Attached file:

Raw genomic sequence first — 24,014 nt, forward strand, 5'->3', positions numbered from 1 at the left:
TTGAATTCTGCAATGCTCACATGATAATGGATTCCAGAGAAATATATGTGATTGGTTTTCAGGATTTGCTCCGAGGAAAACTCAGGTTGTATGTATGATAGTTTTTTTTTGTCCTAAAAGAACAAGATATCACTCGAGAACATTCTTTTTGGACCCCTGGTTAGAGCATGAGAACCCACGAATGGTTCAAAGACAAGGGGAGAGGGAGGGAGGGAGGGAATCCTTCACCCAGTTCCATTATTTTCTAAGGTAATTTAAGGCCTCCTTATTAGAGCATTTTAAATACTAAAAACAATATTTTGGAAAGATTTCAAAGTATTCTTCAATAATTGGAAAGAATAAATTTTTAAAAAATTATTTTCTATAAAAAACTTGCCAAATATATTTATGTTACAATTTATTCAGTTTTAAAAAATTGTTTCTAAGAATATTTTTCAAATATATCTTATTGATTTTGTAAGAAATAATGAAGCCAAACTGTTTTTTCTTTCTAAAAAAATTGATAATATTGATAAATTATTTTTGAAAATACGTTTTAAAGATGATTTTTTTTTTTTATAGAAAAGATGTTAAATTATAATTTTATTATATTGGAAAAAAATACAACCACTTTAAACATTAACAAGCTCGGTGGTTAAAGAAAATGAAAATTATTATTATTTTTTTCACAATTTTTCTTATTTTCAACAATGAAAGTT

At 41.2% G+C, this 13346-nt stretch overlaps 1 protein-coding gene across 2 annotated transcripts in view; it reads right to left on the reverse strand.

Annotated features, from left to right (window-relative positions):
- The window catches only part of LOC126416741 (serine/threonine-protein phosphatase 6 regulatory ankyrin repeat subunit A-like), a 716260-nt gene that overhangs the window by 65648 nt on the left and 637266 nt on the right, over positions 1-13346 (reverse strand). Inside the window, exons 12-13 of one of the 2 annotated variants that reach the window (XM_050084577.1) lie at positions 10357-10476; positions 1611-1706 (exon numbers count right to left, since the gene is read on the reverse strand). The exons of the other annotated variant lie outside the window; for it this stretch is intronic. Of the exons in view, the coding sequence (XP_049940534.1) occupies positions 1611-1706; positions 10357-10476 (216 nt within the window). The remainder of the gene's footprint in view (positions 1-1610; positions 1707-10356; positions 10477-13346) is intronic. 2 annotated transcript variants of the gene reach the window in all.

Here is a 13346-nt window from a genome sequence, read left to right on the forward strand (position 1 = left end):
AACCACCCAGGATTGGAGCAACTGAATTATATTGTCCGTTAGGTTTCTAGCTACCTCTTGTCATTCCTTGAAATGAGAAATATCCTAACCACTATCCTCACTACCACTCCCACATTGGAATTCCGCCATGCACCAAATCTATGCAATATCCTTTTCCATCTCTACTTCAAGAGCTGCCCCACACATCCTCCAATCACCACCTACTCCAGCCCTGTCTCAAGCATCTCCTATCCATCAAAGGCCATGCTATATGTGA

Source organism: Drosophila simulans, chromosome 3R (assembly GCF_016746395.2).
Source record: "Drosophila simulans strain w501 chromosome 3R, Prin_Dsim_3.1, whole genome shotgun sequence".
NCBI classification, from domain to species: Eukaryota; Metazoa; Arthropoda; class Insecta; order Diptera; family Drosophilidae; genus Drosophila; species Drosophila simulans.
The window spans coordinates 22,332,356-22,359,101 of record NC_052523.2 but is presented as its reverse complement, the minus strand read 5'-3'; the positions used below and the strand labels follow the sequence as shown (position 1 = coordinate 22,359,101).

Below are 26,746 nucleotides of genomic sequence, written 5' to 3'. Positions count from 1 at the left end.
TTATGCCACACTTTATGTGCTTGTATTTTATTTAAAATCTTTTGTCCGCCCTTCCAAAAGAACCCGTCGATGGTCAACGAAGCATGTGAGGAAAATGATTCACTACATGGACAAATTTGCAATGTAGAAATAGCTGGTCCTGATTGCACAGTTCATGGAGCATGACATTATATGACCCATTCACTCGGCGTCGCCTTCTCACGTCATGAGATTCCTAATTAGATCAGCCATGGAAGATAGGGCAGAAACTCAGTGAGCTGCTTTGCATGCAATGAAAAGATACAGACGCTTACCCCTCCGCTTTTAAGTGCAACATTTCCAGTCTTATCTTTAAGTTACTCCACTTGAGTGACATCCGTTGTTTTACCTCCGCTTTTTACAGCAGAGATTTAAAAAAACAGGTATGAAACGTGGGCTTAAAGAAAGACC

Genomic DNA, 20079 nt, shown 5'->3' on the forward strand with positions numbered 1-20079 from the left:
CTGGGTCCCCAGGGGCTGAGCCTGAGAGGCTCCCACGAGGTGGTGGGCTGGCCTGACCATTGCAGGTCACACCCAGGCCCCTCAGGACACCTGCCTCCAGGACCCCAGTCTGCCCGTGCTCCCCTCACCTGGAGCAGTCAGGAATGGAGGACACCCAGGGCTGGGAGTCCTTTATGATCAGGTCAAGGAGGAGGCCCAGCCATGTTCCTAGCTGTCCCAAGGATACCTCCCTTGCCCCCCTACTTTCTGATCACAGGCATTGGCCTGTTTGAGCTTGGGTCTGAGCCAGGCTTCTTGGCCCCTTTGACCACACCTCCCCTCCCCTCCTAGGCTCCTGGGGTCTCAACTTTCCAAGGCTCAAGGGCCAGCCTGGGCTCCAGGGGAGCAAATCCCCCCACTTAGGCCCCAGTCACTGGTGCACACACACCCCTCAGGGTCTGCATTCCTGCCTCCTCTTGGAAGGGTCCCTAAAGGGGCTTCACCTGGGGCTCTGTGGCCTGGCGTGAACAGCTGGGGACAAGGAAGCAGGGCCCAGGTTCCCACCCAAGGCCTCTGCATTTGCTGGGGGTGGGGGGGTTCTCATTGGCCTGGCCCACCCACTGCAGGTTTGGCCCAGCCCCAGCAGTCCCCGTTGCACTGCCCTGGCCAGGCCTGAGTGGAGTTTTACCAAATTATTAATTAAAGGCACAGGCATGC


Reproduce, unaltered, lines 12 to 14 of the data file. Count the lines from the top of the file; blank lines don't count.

Below are 26,746 nucleotides of genomic sequence, written 5' to 3'. Positions count from 1 at the left end.
TTATGCCACACTTTATGTGCTTGTATTTTATTTAAAATCTTTTGTCCGCCCTTCCAAAAGAACCCGTCGATGGTCAACGAAGCATGTGAGGAAAATGATTCACTACATGGACAAATTTGCAATGTAGAAATAGCTGGTCCTGATTGCACAGTTCATGGAGCATGACATTATATGACCCATTCACTCGGCGTCGCCTTCTCACGTCATGAGATTCCTAATTAGATCAGCCATGGAAGATAGGGCAGAAACTCAGTGAGCTGCTTTGCATGCAATGAAAAGATACAGACGCTTACCCCTCCGCTTTTAAGTGCAACATTTCCAGTCTTATCTTTAAGTTACTCCACTTGAGTGACATCCGTTGTTTTACCTCCGCTTTTTACAGCAGAGATTTAAAAAAACAGGTATGAAACGTGGGCTTAAAGAAAGACC

Genomic DNA, 20079 nt, shown 5'->3' on the forward strand with positions numbered 1-20079 from the left: